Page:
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Great issue, with each of the three stories offering different brands of strangeness. The stories are a little longer than is usual for this series of collections.
I think James and the Dark Grimoire is hilarious. The scariest thing in that story is the valet’s capacity for obscure facts and assorted trivia. He’s a bit alarming, but handy to have around. Writer’s Block is one of my recent favorites. I read the book installments, as each episode was published. This is the first episode of that story, and I enjoyed revisiting its beginning.
The Don is the latest addition to the story Daniel Smith started with The Tower. This episode brings some cohesion to the previous events as the invaders begin to organize in an unusual fashion. Creepy, too.
There are three new stories in this volume, featuring a wide variety of storytelling to suit all tastes. Let’s start with:
Kevin Lauderdale’s “James and the Dark Grimoire” – Reggie is planning on attending a wedding of a friend. Along with some family drama from his Aunt Agnes and with assistance from James, his highly capable butler, they’re roped into a task of the utmost importance: finding an antique book called The Necronomicon. But what is the book going to be used for and by whom? As events threaten to escalate out of control, this madcap farce brings on the chuckles with each page. The humorous melodrama culminates in an ending that simultaneously surprised me and had me raucously laughing out loud as it played out.
Hank Garner’s “Writer’s Block” - Stu is a bestselling novelist with a deadline looming and looking for inspiration, he powers up an old antiquated typewriter and writes up an outlandish little story to see if it will help. But when this story comes true the next day, he cannot believe it. What he does next with this unusual typewriter is humorous and unpredictable, leading to a thoughtful and touching ending that left me with a big smile on my face. A sparkling tale filled with personality and gentle charm that perfectly captures the idyllic life of a small town and its calm lifestyle.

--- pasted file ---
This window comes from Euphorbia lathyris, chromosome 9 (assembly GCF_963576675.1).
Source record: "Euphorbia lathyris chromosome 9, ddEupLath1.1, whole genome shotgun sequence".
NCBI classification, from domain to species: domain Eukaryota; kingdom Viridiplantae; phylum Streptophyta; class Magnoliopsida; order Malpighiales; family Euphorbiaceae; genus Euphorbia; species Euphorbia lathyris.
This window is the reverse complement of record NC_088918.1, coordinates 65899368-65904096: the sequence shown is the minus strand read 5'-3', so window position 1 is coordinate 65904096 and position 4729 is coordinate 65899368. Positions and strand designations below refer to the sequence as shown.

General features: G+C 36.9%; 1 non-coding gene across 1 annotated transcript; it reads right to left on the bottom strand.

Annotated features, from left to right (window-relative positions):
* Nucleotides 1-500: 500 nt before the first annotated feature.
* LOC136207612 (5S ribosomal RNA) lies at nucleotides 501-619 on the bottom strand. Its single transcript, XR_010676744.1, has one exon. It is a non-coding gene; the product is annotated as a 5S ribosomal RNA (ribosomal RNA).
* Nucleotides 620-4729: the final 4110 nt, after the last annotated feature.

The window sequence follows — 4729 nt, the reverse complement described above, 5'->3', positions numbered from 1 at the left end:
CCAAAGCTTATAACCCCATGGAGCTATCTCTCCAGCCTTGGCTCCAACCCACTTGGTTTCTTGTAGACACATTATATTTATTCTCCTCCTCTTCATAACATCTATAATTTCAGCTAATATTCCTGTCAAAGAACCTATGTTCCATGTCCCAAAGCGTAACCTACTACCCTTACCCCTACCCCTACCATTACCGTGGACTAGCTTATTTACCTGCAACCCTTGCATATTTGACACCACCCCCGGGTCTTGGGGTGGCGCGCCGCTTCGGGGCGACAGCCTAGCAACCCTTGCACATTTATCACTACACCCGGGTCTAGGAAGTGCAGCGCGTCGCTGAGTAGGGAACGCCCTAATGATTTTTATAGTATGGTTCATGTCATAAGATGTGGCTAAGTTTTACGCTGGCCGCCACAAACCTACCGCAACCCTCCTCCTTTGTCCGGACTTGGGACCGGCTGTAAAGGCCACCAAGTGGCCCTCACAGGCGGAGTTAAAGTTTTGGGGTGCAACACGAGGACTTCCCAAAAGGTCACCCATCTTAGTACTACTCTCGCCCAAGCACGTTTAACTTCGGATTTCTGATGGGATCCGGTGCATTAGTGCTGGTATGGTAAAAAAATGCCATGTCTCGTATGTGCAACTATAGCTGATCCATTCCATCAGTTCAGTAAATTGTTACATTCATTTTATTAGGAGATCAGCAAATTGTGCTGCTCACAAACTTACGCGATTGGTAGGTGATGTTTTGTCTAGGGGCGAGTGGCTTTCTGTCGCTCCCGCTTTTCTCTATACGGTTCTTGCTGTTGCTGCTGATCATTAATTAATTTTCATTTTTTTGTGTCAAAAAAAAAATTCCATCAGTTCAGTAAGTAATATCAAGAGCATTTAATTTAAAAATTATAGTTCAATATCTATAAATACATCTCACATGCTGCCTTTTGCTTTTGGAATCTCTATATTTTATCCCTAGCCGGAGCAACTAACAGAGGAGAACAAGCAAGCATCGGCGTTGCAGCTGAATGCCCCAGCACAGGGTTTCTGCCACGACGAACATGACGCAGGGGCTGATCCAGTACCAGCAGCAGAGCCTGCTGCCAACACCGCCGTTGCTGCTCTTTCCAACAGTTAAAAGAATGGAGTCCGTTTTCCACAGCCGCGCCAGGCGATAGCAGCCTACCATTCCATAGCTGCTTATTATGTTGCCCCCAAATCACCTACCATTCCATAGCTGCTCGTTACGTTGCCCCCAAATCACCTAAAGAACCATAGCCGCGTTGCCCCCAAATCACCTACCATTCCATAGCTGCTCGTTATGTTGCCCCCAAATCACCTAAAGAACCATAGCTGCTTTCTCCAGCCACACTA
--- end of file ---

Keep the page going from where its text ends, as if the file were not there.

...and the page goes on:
Daniel Arthur Smith’s “The Don” – Don Vita and his henchmen are eating lunch when they hear an explosion and all of the power goes out. The mystery further deepens when a man wearing a blue silk suit walks in. What does he want, what strange powers does he possess and why is he there? The author is clearly having some fun here with The Don’s story at first but it takes an ominous turn when we learn what the man in the suit wants. Startling in its revelations, shocking in its wide scope and thrilling as it all comes together, the darkness that has been looming over the author’s previous stories in this serial are finally and triumphantly unleashed in all of its glory.
“The Don” begins the second act of the main storyline that has been weaving through the first five “Canyons” collections, cohesively unifying the entire storyline and it is BIG! I’m really looking forward to seeing where this central story goes in forthcoming volumes.
All three stories in here feature humor as well as gloom, gathering together the offbeat, the abnormal and the just plain weird into another sensational, intriguing and breathtaking collection.
Please note I was given a copy of this ebook in exchange for an honest review.
Reviewed in the United States on September 18, 2016
The Tales from the Canyons of the Damned: No. 6 is the crazy continuing series from Daniel Arthur Smith and buddies. Freaky short stories in a compact bundle of three or four, one of which is an on going Manhattan-Style-apocalyptic-Worlds-End-Tale.
James and the Dark Grimoire: A wonderfully weird story to be read in the voice of your favorite Sherlock Holmes.
Writer's Block: This one's seriously wonderful, as to be expected by God old Hank.